One of the safest, most technologically advanced pipelines in the world, the Dakota Access Pipeline is a 1,172-mile underground 30” pipeline that transports 570,000 barrels of oil per day from the Bakken production area in North Dakota, through South Dakota to terminals in Patoka, Illinois.

In a Fox News Op-Ed, Former Energy Secretary Perry says President Biden should look to Texas and send a special Envoy to Midland

Fox News recently published an opinion piece by Former Texas Secretary of Energy Rick Perry coinciding with President Biden’s bilateral meeting with Saudi Arabia. The President’s trip focused on a myriad of topics, among them, the global energy crisis and potential solutions to alleviate high prices. Perry believes the trip could be beneficial to American energy interests, but given President Biden’s hostility to domestic energy producers, “our leaders would rather first look abroad for solutions to the current energy crisis rather than removing barriers to American energy development.” 

Instead of supporting domestic development, President Biden has focused his efforts on blaming energy companies, while limiting their operations. Volatile fuel prices will not stop until the administration ends their “keep it in the ground” stance on energy projects. Secretary Perry highlights his service at the Energy Department, where he worked to expand American energy production and keep energy prices affordable. He writes that when he left the Department of Energy, “America was a net-exporter of American oil and natural gas.”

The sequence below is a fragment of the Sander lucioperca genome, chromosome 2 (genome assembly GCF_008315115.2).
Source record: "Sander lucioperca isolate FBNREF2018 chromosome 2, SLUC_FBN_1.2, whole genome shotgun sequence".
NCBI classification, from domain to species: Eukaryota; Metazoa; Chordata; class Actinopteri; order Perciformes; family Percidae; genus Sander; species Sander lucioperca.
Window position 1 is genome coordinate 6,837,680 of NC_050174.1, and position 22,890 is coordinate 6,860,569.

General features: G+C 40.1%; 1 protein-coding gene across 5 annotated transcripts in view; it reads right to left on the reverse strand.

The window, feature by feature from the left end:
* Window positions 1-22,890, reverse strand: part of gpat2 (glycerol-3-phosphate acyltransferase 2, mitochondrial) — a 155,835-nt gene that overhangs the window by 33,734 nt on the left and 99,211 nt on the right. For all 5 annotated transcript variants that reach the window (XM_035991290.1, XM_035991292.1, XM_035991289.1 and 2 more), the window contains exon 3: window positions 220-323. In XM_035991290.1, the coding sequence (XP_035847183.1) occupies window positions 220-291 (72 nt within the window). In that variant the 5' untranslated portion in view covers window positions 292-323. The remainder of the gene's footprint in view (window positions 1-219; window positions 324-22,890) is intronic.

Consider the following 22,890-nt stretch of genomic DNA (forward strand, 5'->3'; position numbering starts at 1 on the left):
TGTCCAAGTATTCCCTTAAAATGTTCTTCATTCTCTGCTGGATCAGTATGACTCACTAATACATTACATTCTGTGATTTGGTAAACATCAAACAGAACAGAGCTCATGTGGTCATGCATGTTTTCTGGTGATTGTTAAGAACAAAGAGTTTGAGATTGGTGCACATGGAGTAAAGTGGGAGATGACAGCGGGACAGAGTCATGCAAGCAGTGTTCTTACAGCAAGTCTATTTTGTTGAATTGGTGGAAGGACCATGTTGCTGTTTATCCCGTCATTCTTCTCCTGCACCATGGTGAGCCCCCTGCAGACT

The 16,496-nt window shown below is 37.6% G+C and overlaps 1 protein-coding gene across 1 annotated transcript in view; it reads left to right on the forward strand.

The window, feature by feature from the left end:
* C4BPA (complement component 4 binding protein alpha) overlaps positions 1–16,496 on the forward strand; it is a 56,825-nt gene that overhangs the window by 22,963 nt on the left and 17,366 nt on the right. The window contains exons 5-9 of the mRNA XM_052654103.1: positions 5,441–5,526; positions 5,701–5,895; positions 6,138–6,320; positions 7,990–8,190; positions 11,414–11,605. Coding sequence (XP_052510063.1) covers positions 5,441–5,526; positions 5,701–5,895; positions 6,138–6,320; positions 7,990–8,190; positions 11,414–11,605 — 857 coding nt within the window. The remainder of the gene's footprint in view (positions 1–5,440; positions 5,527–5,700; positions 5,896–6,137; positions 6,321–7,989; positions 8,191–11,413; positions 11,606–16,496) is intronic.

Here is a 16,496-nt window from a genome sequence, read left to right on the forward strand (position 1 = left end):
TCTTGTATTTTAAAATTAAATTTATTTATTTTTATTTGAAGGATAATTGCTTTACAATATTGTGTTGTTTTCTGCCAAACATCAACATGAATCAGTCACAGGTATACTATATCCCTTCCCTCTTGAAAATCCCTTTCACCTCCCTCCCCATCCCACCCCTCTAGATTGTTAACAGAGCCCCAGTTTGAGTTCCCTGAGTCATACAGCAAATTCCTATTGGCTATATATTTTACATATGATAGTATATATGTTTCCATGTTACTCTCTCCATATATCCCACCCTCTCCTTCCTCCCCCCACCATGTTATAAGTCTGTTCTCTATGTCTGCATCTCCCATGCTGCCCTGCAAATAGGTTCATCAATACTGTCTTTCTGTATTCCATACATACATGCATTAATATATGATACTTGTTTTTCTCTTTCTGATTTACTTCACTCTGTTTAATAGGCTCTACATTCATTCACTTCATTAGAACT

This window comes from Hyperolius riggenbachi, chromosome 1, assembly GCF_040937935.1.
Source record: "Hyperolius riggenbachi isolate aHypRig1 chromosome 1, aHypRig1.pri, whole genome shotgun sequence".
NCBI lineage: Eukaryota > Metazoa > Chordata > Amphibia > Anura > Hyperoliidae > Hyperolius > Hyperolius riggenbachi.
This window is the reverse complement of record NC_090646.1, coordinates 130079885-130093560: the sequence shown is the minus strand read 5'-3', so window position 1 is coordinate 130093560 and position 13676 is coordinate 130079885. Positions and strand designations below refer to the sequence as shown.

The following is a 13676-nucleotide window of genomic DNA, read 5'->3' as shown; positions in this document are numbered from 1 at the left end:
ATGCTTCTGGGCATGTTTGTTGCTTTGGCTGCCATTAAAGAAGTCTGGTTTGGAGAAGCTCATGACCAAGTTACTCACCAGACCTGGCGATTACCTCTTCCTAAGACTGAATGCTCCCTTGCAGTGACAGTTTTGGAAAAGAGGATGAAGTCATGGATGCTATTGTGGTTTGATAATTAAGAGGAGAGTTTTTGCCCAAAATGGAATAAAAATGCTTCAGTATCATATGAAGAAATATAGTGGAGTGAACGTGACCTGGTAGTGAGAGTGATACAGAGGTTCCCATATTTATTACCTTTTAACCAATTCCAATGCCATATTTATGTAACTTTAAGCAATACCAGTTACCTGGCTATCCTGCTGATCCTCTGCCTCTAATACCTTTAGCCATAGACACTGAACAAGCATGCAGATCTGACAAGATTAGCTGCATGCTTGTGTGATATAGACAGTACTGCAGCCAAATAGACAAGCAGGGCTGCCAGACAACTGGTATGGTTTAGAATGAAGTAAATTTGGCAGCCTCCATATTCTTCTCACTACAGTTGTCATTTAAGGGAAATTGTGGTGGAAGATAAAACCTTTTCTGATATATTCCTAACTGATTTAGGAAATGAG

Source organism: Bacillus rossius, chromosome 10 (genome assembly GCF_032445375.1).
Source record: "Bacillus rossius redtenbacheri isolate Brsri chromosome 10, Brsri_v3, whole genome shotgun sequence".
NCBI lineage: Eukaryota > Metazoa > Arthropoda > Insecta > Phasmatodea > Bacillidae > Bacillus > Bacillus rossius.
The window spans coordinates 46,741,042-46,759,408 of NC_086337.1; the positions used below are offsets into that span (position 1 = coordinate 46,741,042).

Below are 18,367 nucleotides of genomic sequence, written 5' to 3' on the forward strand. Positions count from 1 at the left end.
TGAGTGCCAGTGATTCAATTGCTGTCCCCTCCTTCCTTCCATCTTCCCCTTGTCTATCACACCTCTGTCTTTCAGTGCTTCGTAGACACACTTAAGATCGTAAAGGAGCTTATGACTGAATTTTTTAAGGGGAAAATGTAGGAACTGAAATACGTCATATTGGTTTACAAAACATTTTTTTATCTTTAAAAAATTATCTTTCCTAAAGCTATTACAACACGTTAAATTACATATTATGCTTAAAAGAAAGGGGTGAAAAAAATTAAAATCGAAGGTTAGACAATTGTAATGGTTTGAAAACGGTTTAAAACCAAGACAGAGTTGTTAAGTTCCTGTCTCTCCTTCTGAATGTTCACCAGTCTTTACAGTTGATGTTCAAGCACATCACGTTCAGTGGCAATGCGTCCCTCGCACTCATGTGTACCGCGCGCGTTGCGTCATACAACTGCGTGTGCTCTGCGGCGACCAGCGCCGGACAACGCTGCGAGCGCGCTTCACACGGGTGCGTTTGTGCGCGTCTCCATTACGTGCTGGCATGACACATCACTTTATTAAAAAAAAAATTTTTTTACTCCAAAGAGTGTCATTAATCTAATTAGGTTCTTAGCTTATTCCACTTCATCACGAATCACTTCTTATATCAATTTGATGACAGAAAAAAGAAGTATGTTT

The Biden Administration is now considering a windfalls tax on the very industry needed to help fight volatile fuel prices and ensure America’s energy independence. The Carter Administration tried a similar measure with its Windfall Profits Tax but domestic production decreased, subsequently making the U.S. more reliant on foreign imports. This is the exact opposite of what the administration should be doing.

In addition to traveling to Saudi Arabia, President Biden should visit Texas and North Dakota, two of the most critical energy producing regions in the country. Thanks to development of the Bakken Formation, as well as robust investments, North Dakota now accounts for nearly 10 percent of the nation’s oil production. The President should offer clarity to domestic energy leadership by supporting the Dakota Access Pipeline, which has created thousands of jobs and has the capacity to transport hundreds of thousands of barrels of oil per day.

The administration needs to support domestic energy infrastructure and offshore leasing, instead of promoting ineffective solutions. The President and Secretary Granholm should come back to the table and work with industry leaders on achieving energy independence once again. Secretary Perry concludes his piece emphasizing how President Biden should listen to Americans who are struggling to fill their gas tanks and pay their grocery bills by reversing course and finally put forth tangible solutions to address our country’s energy crisis.

Mark Robeck in RealClear Energy: “No, President Biden, Releasing Petroleum Reserves Isn’t Bringing Down Gas Prices”

RealClear Energy ran an op-ed by Mark Robeck, former Deputy General Counsel for Energy Policy at the United States Department of Energy, focused on how the Biden Administration’s short term “fixes,” such as releasing oil from the Strategic Petroleum Reserve (SPR), are failing to bring down prices. Energy Secretary Jennifer Granholm held a closed-door meeting in mid-June with oil and gas executives to discuss ways to mitigate rising fuel costs, but the meeting yielded no tangible results. The administration continues to try to blame oil and gas companies for price gouging, “despite the fact many of Biden’s own policies are not alleviating the problem,” Robeck notes.